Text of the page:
Dubai International Airport is the world’s busiest in terms in international passenger traffic. With that in mind, I was expecting to be a bit flustered upon my recent arrival. However, I was pleasantly surprised. The airport is bright and well-organized. Signs and announcements are in both English and Arabic and easy to follow, and everyone speaks English. I got through baggage claim and customs without incident, exchanged my currency, and then followed the signs to ground transportation. I expected a confusing gauntlet of drivers blocking my way while holding their name signs. Instead, the drivers were cordoned off in an unobtrusive area to my right. I found the one holding the sign with my name on it, and off we went.
The Metro system started operating in 2009 as an answer to Dubai’s increasingly heavy car traffic. The trains are on the upper deck of high-ceilinged stations that are spacious and airy. There are escalators, elevators, and stairs to get up to the platform. All signs and announcements, as in the airport, are in English as well as Arabic. Each station has an information booth, and paper schedules and route maps are readily available. (Although there is a convenience store at the entrance of each station, it should be noted that eating, drinking, or chewing gum is not permitted on the platforms or trains.) Access to the train platform is granted by tapping the Metro pass at the turnstile. Tap the pass again at the turnstile after exiting the train.
There are three types of cabins. The majority of cars are Standard (silver) class, which is included in our Expo 2020 packages. There is also a First class (gold) car, and, at the end of each train, a Women and Children’s (pink) car. The car designations are marked on the platform floor in front of each door. Boarding the wrong car could result in a fine. It is considered polite to let people exit from the center of the door and enter to their right or left. Other points of etiquette or rules of conduct can be found in brochures at each station.
Bus transportation is also included on Metro passes. I spent one day exploring parts of the city not on the Metro line. There are local trip-planning apps available, but I relied on Google to get around. I typed in Souk Madinat Jumeirah and discovered that, from my hotel, the best route would be to take the Metro to the Mall of The Emirates, then transfer to a city bus. I headed out for the short walk to the nearest Metro station.
The bus stop at the mall was a parking lot where many busses converged. Each one had its own clearly marked stop and shaded bench. There was an office manned by staff who sold passes and provided assistance with route planning. Route numbers and destinations were displayed above the front window of each bus, alternating between English and Arabic. I tapped my metro pass as I boarded the air-conditioned bus, and again as I exited the back door.
I spent a few hours enjoying the Madinat Jumeirah resort, shopping in the souk and having lunch along the canal that meanders through the property. After my meal I decided to venture further south to the Dubai Marina. Using the restaurant’s Wi-Fi to determine my next move, I discovered that the bus stop I needed was a few blocks away, in front of the Burj Al-Arab hotel. Walking in that direction, I found it easily. Instead of a bus stop bench, an enclosed, air-conditioned seating chamber greeted me.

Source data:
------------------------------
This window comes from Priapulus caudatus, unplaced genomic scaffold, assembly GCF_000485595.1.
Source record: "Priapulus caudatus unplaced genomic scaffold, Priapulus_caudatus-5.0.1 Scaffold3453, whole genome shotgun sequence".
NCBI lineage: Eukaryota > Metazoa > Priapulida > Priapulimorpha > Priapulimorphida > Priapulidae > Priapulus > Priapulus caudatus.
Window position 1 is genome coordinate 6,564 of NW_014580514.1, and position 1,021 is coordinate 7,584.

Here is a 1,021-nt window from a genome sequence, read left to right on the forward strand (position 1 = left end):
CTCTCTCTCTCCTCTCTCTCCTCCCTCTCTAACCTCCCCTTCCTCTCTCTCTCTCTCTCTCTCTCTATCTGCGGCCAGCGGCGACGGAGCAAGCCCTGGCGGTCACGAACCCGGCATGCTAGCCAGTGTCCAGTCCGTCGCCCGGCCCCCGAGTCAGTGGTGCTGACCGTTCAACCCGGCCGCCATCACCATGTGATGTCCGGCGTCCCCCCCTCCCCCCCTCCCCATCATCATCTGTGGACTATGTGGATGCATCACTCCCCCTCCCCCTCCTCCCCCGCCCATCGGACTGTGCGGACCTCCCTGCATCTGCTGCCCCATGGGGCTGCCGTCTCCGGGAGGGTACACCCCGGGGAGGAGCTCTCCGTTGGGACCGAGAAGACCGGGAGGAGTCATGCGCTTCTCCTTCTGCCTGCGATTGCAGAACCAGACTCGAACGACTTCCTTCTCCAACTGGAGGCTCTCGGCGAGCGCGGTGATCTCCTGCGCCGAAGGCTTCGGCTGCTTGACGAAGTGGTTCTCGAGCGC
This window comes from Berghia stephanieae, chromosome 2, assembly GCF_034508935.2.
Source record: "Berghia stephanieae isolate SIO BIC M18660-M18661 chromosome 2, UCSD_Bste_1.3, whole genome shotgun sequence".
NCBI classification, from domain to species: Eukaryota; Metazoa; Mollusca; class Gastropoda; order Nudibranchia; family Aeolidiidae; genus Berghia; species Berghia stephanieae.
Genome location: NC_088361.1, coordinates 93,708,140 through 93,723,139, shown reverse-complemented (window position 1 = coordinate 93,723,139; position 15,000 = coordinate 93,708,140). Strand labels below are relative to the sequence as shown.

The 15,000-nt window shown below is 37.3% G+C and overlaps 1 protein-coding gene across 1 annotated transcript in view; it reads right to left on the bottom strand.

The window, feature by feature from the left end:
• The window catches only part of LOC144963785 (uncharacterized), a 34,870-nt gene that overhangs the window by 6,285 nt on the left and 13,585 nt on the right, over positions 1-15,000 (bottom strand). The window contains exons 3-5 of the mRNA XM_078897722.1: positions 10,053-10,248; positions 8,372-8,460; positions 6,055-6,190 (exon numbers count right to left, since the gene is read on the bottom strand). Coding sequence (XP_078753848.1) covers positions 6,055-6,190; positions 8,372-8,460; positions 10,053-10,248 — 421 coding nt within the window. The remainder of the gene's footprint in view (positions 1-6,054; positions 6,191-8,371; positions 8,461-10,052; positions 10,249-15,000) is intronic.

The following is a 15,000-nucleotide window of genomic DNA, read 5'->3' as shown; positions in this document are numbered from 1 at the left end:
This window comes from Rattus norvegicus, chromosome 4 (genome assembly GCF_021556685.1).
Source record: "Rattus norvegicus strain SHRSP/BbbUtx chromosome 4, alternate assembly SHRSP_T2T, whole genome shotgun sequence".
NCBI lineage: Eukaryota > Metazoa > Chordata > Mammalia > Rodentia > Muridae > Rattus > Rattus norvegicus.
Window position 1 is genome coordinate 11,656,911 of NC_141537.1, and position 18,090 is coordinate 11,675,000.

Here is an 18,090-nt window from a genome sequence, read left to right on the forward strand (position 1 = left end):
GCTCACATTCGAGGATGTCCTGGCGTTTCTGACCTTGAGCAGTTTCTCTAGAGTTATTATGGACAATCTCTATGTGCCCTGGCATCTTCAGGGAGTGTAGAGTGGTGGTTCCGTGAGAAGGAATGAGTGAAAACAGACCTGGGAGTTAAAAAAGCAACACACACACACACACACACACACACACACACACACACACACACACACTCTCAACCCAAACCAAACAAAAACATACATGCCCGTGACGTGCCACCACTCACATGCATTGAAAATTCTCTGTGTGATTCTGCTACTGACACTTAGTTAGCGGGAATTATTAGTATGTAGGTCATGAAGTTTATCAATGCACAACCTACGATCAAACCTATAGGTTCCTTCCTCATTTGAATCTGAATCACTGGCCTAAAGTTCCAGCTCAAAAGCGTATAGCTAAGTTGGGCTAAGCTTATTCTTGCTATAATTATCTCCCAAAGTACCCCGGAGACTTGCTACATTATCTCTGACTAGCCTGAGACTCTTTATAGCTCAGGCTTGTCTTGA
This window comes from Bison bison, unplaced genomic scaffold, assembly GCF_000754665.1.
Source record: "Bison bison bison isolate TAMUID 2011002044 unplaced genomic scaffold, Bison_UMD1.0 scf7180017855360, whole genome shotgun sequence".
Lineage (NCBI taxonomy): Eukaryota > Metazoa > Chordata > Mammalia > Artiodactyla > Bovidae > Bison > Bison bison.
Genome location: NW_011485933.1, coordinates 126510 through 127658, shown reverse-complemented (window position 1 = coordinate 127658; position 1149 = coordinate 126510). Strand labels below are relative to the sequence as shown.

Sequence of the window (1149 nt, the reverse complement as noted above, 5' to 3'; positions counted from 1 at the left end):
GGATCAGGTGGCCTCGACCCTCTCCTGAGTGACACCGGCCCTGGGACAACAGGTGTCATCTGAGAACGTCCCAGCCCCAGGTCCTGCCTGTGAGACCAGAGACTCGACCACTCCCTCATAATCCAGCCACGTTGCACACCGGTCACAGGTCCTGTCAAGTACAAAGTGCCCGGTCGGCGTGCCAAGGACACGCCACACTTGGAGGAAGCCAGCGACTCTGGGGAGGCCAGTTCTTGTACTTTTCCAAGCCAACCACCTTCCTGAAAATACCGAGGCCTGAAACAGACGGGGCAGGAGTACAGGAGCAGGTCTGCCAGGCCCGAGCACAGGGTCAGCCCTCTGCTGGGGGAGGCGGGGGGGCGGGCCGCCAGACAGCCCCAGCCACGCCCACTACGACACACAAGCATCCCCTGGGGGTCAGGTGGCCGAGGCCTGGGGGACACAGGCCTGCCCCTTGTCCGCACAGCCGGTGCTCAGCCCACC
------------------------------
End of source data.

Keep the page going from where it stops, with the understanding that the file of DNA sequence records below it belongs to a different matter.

The Dubai Taxi Corporation is the official government -licensed taxi company of Dubai. The cabs are recognizable by their cream-colored bodywork, though the color of the roofs will vary. Other companies that operate in Dubai are Uber and Careem (a taxi company owned by Uber). The Roads and Transport Authority (RTA)’s S’hail app gives approximate fares for all three.
Taxis can be booked by phone or online. There are also 51 official taxi ranks scattered throughout Dubai, in public areas including malls, hospitals, and Metro stations. I decided to take a taxi back to my hotel, but since there were no taxi ranks nearby, a hotel doorman directed me to a likely street corner to hail one. I don’t come from a city where cabs can be hailed. After a few feeble attempts, I noticed a security guard grabbing a cab for another woman and asked if he could help me. He immediately waded out into the second lane of rush hour traffic, stopped a passing cab by stepping in front of it, and waived me over to it. Grateful as I was, stepping out in front of oncoming traffic is not something I would ever do, nor recommend to anyone else!
After a brief stop at my hotel, I headed out again to visit the Dubai Mall. I walked back to the Metro station and breezed through like the seasoned traveler I now was. I enjoyed my visit to the mall, and it was close to midnight when I made my way back to the hotel. When the train showed up at the station, it was very full, with the exception of the Women and Children’s car. It’s available to any woman who chooses, and I took advantage of it. Aside from the pink signs and the extra room for strollers, the car looked like any other Standard class car.
The current Metro system is being expanded to include Route 2020, a direct line to Expo 2020. Located directly across from one of the main entrances, the new Expo 2020 Metro station will be the largest in the system. Based on the ease of using the Metro, and judging from car traffic on the roads, the Metro will be the easiest and most convenient way to attend the event.
Joan Thompson, Expo Sales Executive
Ya’lla Tours USA
Posted on February 14, 2020